do receive sun exposure during the spring, summer, and fall. I double the dose in winter.
Some recommend receiving mid-day sun exposure to bare skin for 20-30 minutes per day being
careful never to burn. People with dark skin need longer exposure, which may increase skin
cancer risks. I tend to be more concerned about skin cancer than I am Vitamin D deficiency, but
I truly think it is good for you to at least get some sunshine in your life without wringing your
hands about minimal exposure. Not playing outside leads to many other risks, which I
constantly preach about in my other articles concerning obesity. There has to be a happy
medium in here somewhere. I don't want people baking in the sun for long periods, but I don't
think going outside in a bee keeper's suit is recommended either. We aren't vampires. I think
the 20 minutes per day unprotected sunshine exposure rule is a logical one. Obtaining
adequate amounts of Vitamin D in the diet is possible, but you know what you eat. If you think
you may be deficient, again, get a Vitamin D level drawn, and discuss it with your doctor.
Please refer back to the osteopenia/osteoporosis section to understand this next statement
regarding my own product, Dr. Steve's Pro Bites. I have a very personal interest in bone health,
because I am so active and want strong bones for support. This is one reason I take Vitamin D
I also consume one bag of Pro Bites a day specifically for this reason: A study published in the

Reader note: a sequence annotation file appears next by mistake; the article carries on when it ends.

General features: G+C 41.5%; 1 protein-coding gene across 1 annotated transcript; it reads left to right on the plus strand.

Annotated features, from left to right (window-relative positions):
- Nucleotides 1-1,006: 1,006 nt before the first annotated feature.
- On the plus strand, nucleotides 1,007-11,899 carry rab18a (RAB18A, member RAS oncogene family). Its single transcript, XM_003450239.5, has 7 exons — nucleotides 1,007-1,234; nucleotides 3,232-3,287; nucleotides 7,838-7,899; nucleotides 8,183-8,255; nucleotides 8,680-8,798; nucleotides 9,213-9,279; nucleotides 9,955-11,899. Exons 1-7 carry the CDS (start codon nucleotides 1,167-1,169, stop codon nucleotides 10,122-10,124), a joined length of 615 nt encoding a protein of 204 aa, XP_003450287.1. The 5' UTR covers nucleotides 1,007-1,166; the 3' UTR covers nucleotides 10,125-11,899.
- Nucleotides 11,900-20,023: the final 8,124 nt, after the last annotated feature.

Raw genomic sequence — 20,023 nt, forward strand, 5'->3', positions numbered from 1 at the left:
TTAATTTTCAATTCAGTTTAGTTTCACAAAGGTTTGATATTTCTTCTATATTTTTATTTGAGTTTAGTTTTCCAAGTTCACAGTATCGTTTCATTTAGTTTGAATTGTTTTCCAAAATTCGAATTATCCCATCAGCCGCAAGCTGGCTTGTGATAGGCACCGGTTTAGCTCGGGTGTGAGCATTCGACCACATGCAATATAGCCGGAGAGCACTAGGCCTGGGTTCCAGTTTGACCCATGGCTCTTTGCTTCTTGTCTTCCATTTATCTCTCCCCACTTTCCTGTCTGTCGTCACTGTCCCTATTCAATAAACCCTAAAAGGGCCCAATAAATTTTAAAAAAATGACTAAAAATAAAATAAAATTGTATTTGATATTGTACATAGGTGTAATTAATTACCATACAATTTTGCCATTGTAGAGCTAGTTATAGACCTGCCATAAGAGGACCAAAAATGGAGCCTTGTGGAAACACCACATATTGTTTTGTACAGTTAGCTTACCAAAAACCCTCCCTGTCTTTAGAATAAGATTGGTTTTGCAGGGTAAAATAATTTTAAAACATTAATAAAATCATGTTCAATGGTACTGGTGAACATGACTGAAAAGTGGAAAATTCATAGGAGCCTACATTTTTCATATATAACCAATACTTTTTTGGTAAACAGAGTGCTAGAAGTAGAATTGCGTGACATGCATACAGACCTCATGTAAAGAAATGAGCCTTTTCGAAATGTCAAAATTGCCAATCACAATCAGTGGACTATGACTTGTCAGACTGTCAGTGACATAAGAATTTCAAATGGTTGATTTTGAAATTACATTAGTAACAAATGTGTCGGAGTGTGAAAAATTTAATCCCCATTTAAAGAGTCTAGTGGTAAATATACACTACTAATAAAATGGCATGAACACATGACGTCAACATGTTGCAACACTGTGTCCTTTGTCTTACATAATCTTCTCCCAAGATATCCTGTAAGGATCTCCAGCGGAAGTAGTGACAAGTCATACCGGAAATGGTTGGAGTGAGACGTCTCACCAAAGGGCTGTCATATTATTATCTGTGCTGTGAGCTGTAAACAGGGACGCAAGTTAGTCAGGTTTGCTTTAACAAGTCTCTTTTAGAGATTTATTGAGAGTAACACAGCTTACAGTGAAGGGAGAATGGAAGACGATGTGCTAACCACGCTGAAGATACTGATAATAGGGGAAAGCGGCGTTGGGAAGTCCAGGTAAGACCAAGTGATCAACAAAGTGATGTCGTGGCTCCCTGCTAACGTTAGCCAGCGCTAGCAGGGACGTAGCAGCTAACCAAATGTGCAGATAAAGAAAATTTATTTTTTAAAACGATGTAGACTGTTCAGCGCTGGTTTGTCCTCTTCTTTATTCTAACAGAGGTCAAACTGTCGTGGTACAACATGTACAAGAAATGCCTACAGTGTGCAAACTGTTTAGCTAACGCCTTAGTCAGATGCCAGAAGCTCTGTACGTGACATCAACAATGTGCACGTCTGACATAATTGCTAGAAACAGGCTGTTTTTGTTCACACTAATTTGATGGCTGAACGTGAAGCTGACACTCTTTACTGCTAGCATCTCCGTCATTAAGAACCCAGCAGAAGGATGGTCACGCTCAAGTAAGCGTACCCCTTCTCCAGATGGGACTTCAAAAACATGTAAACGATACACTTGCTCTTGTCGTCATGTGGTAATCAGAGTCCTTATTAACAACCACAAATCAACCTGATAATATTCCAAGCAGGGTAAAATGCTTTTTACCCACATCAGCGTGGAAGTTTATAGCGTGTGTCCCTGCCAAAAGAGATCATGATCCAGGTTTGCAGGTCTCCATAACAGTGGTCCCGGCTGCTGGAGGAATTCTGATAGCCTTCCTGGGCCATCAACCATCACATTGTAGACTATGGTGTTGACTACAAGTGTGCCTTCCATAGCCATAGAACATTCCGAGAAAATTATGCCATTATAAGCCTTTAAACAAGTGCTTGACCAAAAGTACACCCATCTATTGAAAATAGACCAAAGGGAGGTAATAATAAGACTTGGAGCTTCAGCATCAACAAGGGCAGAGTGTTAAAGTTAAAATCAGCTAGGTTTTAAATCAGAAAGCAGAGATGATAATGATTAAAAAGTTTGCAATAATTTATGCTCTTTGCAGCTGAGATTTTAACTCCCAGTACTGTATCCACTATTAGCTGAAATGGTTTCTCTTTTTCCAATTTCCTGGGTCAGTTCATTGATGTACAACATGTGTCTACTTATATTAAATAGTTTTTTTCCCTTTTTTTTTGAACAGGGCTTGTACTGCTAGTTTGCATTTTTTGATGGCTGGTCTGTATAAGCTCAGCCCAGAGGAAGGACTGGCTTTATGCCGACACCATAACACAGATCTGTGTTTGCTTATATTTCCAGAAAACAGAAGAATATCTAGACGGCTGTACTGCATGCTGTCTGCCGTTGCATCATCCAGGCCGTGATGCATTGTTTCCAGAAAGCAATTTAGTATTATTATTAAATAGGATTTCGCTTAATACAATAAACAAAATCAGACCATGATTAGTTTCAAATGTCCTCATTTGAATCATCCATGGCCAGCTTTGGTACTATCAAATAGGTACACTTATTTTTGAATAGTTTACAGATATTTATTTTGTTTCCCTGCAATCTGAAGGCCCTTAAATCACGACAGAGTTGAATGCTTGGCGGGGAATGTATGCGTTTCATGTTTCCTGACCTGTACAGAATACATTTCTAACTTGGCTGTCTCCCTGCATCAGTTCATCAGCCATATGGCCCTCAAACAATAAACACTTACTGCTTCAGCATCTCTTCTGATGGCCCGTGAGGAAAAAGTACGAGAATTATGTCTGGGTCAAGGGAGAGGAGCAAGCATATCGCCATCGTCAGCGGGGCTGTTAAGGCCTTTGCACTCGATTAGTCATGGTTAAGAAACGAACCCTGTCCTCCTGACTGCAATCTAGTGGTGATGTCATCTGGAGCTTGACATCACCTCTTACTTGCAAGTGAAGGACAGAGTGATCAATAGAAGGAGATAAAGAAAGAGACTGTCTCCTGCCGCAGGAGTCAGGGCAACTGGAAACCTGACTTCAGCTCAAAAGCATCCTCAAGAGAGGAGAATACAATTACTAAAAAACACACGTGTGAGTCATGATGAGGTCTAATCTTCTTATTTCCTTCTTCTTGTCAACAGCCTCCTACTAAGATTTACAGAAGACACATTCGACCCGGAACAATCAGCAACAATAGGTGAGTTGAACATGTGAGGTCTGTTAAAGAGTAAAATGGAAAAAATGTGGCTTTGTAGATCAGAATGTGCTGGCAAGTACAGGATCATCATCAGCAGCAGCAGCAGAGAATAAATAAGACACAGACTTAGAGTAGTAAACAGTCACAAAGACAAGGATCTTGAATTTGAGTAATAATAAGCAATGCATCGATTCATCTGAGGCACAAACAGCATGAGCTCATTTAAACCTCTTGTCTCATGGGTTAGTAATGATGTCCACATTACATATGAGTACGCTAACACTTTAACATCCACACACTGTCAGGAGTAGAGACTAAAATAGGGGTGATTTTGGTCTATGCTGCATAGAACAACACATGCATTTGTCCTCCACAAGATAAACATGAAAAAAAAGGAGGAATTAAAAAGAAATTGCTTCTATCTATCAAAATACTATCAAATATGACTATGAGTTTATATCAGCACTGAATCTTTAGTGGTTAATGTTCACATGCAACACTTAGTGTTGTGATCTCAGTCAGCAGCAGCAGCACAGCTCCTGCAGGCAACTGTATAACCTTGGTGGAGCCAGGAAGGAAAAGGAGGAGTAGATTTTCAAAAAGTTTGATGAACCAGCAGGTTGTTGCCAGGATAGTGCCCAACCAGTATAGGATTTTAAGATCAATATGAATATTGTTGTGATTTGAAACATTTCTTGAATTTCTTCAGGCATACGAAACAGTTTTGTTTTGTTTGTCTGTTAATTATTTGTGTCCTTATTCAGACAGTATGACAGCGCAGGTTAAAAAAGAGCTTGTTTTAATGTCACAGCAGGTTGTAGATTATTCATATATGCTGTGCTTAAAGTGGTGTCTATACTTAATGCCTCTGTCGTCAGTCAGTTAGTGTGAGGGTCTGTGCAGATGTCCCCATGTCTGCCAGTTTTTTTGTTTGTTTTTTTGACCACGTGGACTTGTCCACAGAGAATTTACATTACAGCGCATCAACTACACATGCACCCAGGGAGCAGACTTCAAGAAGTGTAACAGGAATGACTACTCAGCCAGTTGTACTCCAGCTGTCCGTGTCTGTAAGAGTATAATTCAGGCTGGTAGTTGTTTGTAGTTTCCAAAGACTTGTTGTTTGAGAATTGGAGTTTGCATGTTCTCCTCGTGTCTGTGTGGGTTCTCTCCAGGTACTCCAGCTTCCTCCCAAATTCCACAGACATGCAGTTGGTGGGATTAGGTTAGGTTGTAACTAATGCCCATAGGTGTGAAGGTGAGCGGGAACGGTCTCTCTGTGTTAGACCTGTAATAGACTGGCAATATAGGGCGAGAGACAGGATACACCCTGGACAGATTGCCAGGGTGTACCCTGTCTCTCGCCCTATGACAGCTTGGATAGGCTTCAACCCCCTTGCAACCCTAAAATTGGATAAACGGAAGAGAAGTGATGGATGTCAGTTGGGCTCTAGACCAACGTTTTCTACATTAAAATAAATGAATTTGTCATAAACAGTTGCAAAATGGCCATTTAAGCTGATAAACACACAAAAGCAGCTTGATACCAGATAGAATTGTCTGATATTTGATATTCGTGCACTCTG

Annals of Internal Medicine in 2005 concluded the fol owing: When people consumed 13
grams of soy protein a day, the risk of osteoporosis-related bone fractures was reduced by 50
percent. One bag of Dr. Steve's Pro Bites contains 13 grams of soy protein. These fractures,
when they occur are very serious, in that they are most commonly seen in the spine and hip.
These fractures carry a significant morbidity and mortality rate. Bone health is very important,
especially when you are an active athlete and when you age.
I truly believe it is important to have adequate levels of Vitamin D in your body to protect it
Remember, prevention of injury and illness is one of the main reasons I write these articles. As
always, please know when you take great care of your body, it will take great care of you,
especially under the stress of athletic competition or medical/surgical illnesses.
Dr. Steven L. Snodgrass, M.D., F.A.C.S. is a former Chief of Surgery, member of the American Medical
Association, Fellow of the American College of Surgeons, father of two athletic sons, and the son of a
cancer survivor. Because of his experiences, he created a healthy protein snack to help both athletes and
patients meet their specific needs. His new product, Nutri Snax will be available, soon.
A portion of sales proceeds will be used to support The Minnie Pearl Cancer Foundation. For
more information visit
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BOLLETTINO UFFICIALE DELLA REGIONE CAMPANIA - N. 24 DEL 16 GIUGNO 2008 DOCUMENTO TECNICO DENOMINATO: PERCORSO DIAGNOSTICO E TERAPEUTICO PER IL MONITORAGGIO DEI PAZIENTI CON ASMA GRAVE NELLA REGIONE CAMPANIA Specialità XOLAIR® (Omalizumab) per il trattamento dei pazienti affetti da asma allergico grave persistente BOLLETTINO UFFICIALE DELLA REGIONE CAMPANIA - N. 24 DEL 16 GIUG